Purchase Ottawa’s anti-terrorism cure worse than the priceContact Doug
CALGARY, AB, Feb 12, 2015/ Troy Media/ – Here’s a trick question for you: Why do you see young adults stopping friends who’ve been drinking from getting behind the wheel?
You might say it’s because they don’t want their friend to get into an accident, hurt somebody or end up in jail. All of those reasons are valid, but they’re not the full answer.
The real reason people drink and drive less these days is because society has decided that doing so is a truly bad idea. In other words, doing so amounts to engaging in “abnormal” behaviour. There was a time when drinking and driving was considered naughty, but not out of the norm. And during those days, a lot of people did it.
Difficult to stop terrorism
Sociologists will tell you one of the most effective ways to achieve compliance with laws and regulations is to create the belief that adherence to that law — rather than breaking it – is the normal thing to do. If everyone expects you to obey a particular rule, then you are much more likely to do so.
This is part of the reason why it is so difficult to stop people with radical ideologies from engaging in acts of terrorism. They actually don’t care what the norm is; in their universe, actions the rest of us consider abhorrent are encouraged and rewarded.
You can make a law – as Canada has – banning acts of terrorism, but enforcing such a law – there’s the rub. Enforcing laws often depends on broad social acceptance of the law’s legitimacy, but when the law is held in contempt enforcement is next to impossible. For proof, you need to look no further than Prohibition-era smugglers of booze or, in modern times, the failed attempts to suppress the use of marijuana. In both cases, our governments eventually had to admit defeat.
This normative theory of behaviour has some troubling implications as our federal government clamps down ever tighter on Canadians rights of association and expression in its questionable strategy to frustrate terror attacks. As noble as the motive is, the strategy is flawed and destined to at best be semi-effective.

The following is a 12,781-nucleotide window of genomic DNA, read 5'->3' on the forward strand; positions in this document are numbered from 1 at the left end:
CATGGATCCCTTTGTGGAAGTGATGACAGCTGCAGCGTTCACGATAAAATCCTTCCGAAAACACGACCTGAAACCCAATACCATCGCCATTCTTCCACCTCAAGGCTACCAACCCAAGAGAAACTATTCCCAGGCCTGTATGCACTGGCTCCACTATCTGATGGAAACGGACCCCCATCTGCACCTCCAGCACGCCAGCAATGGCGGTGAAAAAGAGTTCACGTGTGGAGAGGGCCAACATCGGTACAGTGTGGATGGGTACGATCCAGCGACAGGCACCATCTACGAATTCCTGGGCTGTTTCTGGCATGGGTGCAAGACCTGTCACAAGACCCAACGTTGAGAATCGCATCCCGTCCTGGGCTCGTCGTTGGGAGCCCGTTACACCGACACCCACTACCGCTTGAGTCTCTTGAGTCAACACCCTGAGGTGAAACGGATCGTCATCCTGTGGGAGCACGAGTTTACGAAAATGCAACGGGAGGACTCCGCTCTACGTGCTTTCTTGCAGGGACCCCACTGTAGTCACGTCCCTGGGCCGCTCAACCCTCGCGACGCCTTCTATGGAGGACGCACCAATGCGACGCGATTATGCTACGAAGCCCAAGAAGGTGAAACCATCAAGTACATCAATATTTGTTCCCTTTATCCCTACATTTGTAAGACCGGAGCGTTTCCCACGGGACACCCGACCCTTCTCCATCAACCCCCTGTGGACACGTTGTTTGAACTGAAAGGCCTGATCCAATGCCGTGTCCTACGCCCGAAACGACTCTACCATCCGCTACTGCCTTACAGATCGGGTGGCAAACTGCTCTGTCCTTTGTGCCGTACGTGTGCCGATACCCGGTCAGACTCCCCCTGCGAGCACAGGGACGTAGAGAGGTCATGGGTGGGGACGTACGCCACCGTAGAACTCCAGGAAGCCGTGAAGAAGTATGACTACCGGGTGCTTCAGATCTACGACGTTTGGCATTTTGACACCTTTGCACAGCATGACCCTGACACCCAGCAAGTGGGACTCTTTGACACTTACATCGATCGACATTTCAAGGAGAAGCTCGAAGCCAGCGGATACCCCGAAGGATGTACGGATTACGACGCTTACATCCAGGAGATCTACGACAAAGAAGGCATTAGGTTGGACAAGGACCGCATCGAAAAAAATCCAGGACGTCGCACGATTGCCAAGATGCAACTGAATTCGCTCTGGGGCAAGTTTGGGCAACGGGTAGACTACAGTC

Sure, with the provisions of Bill C-51, the government’s latest amendments to anti-terrorism law, the chances of another attack on Parliament Hill like the one that claimed Cpl. Nathan Cirillo will be reduced. But why in God’s name would we expect radicals to try to mount the same sort of attack? Preventing the attack that’s already happened is about as effective as stopping you from bringing a large size tube of toothpaste on your carry-on, for fear that it’s actually an explosive device. In other words, not at all.
The law is doomed to a troubled future because the terrorists do not agree to obey it. They never will. And the people who accept the law as legitimate aren’t the ones we need to worry about.
In the meantime, the foundations of the free society we have grown up in – the society that tolerates anarchists, communists, atheists and just about any other belief system – is ever-so-slowly being eaten away. The changes are that, in such tiny increments, we barely notice that anything has happened at all.
Oh, but they have. And they’re about to change much more, according to federal Privacy Commissioner Daniel Therrien. Of Bill C-51, he said:
“This act would seemingly allow departments and agencies to share the personal information of all individuals, including ordinary Canadians who may not be suspected of terrorist activities, for the purposed of detecting and identifying new security threats.”
Terrorism law needs close scrutiny
Civil libertarians warn the law will criminalize intent, rather than the current law’s focus on action. It will also be easier to detain people without due process, and for security agencies to see you tax records, online communication and travel plans.
We all want security. We all dread the possibility of a serious terrorist attack. We agree on that.
We don’t want, however, to give up so much of what makes our society special in the process. Bill C-51 needs some very close scrutiny.
Doug Firby is Editor-in-Chief and National Affairs columnist for Troy Media.
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